How do you feel about paying for war through your taxes?
Do you deeply object to being made to participate in killing other people?
Would you rather see your money spent on peace building initiatives?
Who We Are
CPTI is an international peace movement focussed on "Taxes for peace not war," seeking to direct taxes away from preparation for war and towards peace building.
Our mission arises from the deep affront to our consciences that people are made to participate in war as combatants, civilian victims and through taxation. We are also moved by the common sense proposition that our taxes should be used to abolish war, not promote it.
The ethical principle of freedom of conscience, a moral imperative governing the behaviour of an individual, is central to the objectives and work of CPTI.
CPTI aims to win recognition of the right to conscientious objection to paying for armaments, war preparation and war conduct through taxes.
CPTI also supports the rights of conscientious objectors of all kinds and the worldwide recognition of human rights as defined in the Universal Declaration of Human Rights (in English, new window; in 438 languages, new window).
While CPTI is not an umbrella organisation of all war tax resistance and peace tax campaigns (WTR and PTC), it supports and links the work of the many national and regional campaigns. Visit ourGlobal War Tax Resistance page for more information about the many other organisations around the world.
CPTI is constituted as a company (new window) under English law and is a non-governmental organisation (NGO) in special consultative status with the Economic and Social Council (ECOSOC) (new window) of the United Nations.
What We Are Doing
We focus much of our activity on the UN, submitting documents to the United Nations Committee on Human Rights (UNCHR) often relating to specific countries and reporting on their treatment of conscientious objectors. Visit our CPTI Statements to the United Nations page to find out more and read our submissions.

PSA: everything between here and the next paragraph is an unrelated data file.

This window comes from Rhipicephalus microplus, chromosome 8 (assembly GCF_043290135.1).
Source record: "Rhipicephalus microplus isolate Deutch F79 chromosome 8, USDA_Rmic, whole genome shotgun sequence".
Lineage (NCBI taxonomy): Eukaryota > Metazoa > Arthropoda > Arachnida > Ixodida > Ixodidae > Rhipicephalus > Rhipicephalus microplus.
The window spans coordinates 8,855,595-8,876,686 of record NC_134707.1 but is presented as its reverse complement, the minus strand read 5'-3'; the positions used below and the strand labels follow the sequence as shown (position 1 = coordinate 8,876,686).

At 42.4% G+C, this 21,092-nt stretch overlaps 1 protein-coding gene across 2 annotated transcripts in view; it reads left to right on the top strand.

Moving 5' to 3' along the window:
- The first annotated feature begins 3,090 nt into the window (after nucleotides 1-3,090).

We are a central point of reference for WTR and PTC around the world and one of the means by which national campaigns communicate with one another and coordinate international action. Visit our National War Tax Resistance and Peace Tax Campaigns page to find an organisation near you.
We have a legal committee (LC) dedicated to researching ways to bring this issue before international courts. The LC are also accumulating a body of advice for WTR taking complaints to national and international courts. They have a growing collection of legal case history to assist them. We have information on the most significant national/international cases on our Court Cases page.
CPTI was founded in 1994 at the biennial International Conference on War Tax Resistance and Peace Tax Campaigns and has become the overseeing body for the conference. The International Conference is hosted and organised by a different national organisation each time. The last International Conference was held in Manchester, England, in 2008.
How You Can Help
CPTI needs supporters, because the more of us there are, the more we can impress officials in the UN and national governments with our constituency.
- Join CPTI.
If you are prepared to put some time into the organisation you can become a member. You would be expected to attend the meetings of the General Assembly, usually every two years, or send your proxy. You would share actively in our work and become involved in the General Assembly's decision-making process. Learn more.
- Join Your National Organisation.
Find your national organisation on our National War Tax Resistance and Peace Tax Campaigns page. If you know about a national organisation that is not listed on that page, please tell us about it.
- Give Practical Support to CPTI.
If you cannot make a full commitment to membership, you may have particular skills which CPTI needs and would value. For instance: interpretation, translation, publicity, assisting UN representatives. More suggestions.
- Fund CPTI's Work.